Inventive Genius: The Microscope
In 1590, the Dutch father and son duo of Zacharias and Hans Janssen, eye-glass makers by profession, pieced together a contraption of a tube with multiple lenses placed in it, and discovered that one can see objects in a much larger size if viewed through their contraption. This is perhaps the first recorded instance of a microscope (and, probably a telescope too).
The discoverer of the cell, Robert Hooke also made his own version of the microscope, probably the first compound microscope, in 1655 AD. He published a book titled ‘Micrographia’ ten years later, describing the wonderful world he observed through his invention.
Also given credit is Antonie van Leeuwenhoek. Leeuwenhoek was a trader by profession and an amateur lens grinder. It was he who invented the microscope as we know it today, replete with small glass lenses mounted in brass, and screws and pins to focus the sample under observation.
Leeuwenhoek was a master in grinding lenses and created powerful lenses to the order of 270X-300X, that could magnify much more than what was ever possible earlier. His microscopes were instrumental in his discovery of blood cells, bacteria and sperms. Leeuwenhoek’s microscope design was copied and/or improved upon by many including Robert Hooke.
Microscopes opened up a totally new world - that of structures too small to be seen by the human eye. And from the basic microscopes of the 16th and 17th centuries to the advanced electron and confocal microscopes of today, the journey has been nothing short of miraculous.
In the 1870s, minor improvements in optics and design were made, but there was a general period of lull for the following two centuries. The next major milestone was Joseph Lister’s effort in 1830 which lead to lenses having reduced chromatic effect. Lister showed that combining multiple weak lenses at specific distances reduced blurring and spherical aberration due to refraction of light. And thus was born the ‘achromatic lens’ as we know it today. Achromatic lenses could resolve up to one micron.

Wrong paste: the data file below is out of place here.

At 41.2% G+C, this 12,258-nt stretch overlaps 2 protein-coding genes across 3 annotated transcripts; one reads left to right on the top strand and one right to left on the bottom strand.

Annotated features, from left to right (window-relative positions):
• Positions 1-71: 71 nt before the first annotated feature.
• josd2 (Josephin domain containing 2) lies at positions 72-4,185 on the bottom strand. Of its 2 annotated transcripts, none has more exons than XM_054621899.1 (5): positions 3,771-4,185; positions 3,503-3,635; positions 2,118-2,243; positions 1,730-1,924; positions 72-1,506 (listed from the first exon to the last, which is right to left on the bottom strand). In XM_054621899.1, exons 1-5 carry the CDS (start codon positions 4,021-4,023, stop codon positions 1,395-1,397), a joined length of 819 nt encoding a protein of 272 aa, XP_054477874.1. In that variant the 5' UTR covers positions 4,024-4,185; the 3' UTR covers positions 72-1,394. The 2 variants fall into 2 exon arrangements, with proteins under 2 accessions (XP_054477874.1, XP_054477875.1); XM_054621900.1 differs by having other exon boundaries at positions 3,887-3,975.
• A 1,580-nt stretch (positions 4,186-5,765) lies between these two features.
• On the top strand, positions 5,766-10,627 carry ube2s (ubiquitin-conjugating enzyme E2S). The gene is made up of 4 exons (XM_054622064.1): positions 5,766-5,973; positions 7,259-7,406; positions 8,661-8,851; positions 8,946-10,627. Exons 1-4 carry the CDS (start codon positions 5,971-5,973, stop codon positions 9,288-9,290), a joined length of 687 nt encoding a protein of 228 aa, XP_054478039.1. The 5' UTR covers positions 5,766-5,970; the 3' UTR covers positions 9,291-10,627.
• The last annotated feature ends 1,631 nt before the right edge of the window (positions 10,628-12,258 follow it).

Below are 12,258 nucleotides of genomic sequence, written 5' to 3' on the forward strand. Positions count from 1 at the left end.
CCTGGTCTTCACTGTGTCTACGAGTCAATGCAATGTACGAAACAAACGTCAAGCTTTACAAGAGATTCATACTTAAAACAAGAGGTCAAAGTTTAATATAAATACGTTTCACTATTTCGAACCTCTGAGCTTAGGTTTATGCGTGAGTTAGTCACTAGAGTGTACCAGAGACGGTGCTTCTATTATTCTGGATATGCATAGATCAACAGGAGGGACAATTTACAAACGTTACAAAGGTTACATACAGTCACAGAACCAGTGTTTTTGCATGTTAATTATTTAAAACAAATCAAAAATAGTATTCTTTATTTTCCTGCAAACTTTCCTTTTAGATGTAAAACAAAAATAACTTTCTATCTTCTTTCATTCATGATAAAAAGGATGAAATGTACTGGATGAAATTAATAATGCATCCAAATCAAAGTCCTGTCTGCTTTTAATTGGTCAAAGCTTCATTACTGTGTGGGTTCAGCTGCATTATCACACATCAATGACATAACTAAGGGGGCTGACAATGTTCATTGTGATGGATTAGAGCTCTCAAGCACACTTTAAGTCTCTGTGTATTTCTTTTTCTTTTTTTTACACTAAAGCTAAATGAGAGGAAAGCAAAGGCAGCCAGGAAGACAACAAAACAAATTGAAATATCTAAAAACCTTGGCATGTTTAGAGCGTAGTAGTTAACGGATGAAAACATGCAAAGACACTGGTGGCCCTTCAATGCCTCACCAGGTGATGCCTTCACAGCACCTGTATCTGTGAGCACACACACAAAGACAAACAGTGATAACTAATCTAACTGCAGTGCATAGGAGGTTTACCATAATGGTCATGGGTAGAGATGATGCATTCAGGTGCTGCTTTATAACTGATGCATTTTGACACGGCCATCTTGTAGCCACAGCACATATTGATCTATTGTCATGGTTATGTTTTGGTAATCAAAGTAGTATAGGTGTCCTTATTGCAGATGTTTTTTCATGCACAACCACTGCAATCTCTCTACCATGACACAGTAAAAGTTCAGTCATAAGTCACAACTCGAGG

Making lenses and microscopes had now become a flourishing business, and Carl Zeiss in 1847 started making microscopes in the town of Jena in Germany.
It was soon established that using white light, one cannot resolve objects that are situated closer than half the wavelength of the light. As white light has a wavelength of 550 nm, no two objects situated 275 nm or lesser apart can be resolved. The solution was to use light of a shorter wavelength for illumination, and Richard Zsigmondy was the first to actually do it, creating the first ever Ultramicroscope. This achievement fetched him the Nobel Prize in Chemistry in 1925.
The next two Nobel Prize winning efforts for improved microscopes were for the Phase Contrast microscope and the Electron microscope, which were discovered in 1932 and 1931 respectively. The 1953 Nobel Prize in Physics was given to Frits Zernike, who invented the phase contrast microscope. Using phase contrast, one could study even colorless transparent objects.
The 1985 Nobel Prize in physics was awarded to Ernst Ruska, co-inventor of the electron microscope, which went a step ahead of the original ultramicroscope and used electrons as a source of light, enabling atomic-scale resolutions and magnification up to 1,000,000X.Red White Blood cells
Indeed, one can view in three dimensions, using the scanning electron microscope, sub-cellular ultrastructures in tremendous detail. The inventors of the scanning electron tunnelling microscope, Gerd Binnig and Heinrich Rohrer were the recipients of the Nobel Prize for Physics in the subsequent year, 1986. 1. A periscope is an instrument for observation usually used in___. a) a ship b) a submarine c) an aircraft
2. Who usually uses a stethoscope? a) a plumber b) a mechanic c) a doctor
3. The largest telescope in the world is located in____. a) Canary islands b) Texas c) Hawaii
4. What is used to examine a ship’s hull while it is underwater? a) periscope b) microscope c) aquascope